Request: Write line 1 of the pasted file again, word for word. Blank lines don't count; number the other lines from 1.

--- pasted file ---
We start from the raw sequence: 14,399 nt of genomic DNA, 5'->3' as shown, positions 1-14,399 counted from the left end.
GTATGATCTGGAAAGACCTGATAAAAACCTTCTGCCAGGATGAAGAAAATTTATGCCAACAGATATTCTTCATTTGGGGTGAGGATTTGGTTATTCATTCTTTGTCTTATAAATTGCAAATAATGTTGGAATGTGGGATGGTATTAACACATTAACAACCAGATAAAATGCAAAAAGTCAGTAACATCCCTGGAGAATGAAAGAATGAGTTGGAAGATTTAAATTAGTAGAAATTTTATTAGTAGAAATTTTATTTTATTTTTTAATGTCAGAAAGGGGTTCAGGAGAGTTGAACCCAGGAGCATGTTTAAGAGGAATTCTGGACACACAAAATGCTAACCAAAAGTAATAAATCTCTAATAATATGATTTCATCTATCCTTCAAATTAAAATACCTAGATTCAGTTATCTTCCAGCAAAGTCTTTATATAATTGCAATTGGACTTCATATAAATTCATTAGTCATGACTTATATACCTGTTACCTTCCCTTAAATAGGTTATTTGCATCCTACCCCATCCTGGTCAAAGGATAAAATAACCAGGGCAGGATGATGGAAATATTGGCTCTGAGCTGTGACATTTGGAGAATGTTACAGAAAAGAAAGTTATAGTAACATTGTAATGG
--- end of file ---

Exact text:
We start from the raw sequence: 14,399 nt of genomic DNA, 5'->3' as shown, positions 1-14,399 counted from the left end.